Catenative verbs are verbs that can be followed directly by another verb, which is variously in the plain form, gerund-participle form or past participle form. Commonly the non-finite clause headed by the second verb serves as the catenative complement of the first verb. For example, in He deserves to win the cup, deserve is a catenative verb, followed directly by another verb to in the plain form, and to win the cup is an auxiliary-headed non-finite clause functioning as the catenative complement of deserve.
The name catenative derives from these verbs' ability to form chains: We promised to agree to try practicing playing tennis more often.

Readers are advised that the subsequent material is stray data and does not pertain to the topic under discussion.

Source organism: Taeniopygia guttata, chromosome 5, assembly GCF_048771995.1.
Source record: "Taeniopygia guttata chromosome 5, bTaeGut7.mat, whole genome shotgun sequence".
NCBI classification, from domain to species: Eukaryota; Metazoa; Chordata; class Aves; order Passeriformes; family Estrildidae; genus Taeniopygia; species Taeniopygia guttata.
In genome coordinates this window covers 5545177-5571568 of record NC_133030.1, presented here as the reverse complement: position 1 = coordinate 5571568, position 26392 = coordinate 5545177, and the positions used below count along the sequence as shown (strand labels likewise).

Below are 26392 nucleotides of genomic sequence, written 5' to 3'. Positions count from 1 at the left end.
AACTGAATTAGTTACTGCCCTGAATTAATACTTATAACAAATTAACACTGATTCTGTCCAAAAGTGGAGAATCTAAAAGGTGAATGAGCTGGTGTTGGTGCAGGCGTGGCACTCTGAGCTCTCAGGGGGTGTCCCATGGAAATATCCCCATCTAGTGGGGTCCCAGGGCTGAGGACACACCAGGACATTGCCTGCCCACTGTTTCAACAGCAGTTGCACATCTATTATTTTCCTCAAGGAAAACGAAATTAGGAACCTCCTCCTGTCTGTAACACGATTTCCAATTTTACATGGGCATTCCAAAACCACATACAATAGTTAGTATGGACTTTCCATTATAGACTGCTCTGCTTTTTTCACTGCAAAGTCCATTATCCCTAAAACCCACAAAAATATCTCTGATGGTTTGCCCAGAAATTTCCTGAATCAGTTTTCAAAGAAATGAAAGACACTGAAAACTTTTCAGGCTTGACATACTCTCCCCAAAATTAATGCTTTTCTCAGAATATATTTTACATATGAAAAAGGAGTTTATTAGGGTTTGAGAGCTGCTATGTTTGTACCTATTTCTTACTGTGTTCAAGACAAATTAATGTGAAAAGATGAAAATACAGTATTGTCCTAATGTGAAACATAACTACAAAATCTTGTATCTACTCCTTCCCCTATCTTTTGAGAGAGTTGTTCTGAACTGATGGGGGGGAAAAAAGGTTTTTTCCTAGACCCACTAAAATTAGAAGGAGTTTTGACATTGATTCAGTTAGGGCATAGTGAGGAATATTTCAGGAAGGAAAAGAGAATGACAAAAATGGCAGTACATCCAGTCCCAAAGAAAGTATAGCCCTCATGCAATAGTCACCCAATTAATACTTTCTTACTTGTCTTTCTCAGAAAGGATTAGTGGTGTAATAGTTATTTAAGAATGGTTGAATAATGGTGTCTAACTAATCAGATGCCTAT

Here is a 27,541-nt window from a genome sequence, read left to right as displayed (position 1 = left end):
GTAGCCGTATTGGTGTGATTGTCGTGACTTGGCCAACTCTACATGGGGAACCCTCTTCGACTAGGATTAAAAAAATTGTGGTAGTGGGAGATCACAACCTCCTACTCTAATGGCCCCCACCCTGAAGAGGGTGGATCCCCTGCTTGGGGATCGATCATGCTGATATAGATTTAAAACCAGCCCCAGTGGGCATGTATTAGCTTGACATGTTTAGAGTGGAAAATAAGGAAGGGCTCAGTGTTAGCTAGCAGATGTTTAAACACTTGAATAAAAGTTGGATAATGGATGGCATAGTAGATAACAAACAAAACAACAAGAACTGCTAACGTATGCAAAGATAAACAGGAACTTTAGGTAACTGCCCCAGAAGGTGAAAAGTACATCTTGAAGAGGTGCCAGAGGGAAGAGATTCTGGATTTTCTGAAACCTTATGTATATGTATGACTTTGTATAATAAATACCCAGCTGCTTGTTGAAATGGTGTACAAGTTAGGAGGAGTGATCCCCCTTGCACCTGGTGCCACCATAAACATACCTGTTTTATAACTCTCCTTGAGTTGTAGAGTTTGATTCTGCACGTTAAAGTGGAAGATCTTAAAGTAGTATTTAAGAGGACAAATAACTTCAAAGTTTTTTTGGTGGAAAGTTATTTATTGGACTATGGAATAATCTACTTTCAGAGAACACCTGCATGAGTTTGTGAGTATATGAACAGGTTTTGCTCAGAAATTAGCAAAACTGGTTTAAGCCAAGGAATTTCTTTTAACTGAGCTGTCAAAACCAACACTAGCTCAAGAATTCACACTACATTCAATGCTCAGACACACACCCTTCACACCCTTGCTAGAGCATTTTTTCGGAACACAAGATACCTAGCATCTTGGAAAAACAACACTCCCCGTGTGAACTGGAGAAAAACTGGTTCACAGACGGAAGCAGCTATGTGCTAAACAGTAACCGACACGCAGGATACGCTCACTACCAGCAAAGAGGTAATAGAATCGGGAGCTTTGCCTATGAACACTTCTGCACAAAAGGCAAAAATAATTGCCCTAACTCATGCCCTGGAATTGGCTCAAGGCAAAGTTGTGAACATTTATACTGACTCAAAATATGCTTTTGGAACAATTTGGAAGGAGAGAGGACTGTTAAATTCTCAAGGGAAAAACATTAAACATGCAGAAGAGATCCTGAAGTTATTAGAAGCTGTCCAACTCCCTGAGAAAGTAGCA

Before adding to this list, it is important to distinguish between a real catenative verb, such as decide, as in I decided to work, and a normal verb followed by an infinitival of purpose or a descriptive gerund-participle. A good example of a fake catenative that could easily be confused is leave, as in I left to work, which means in reality I left (someplace), followed by a purpose adjunct, to go to, or do, some work. A descriptive gerund-participle example like She left crying is in fact a description meaning She left and at the same time she was crying.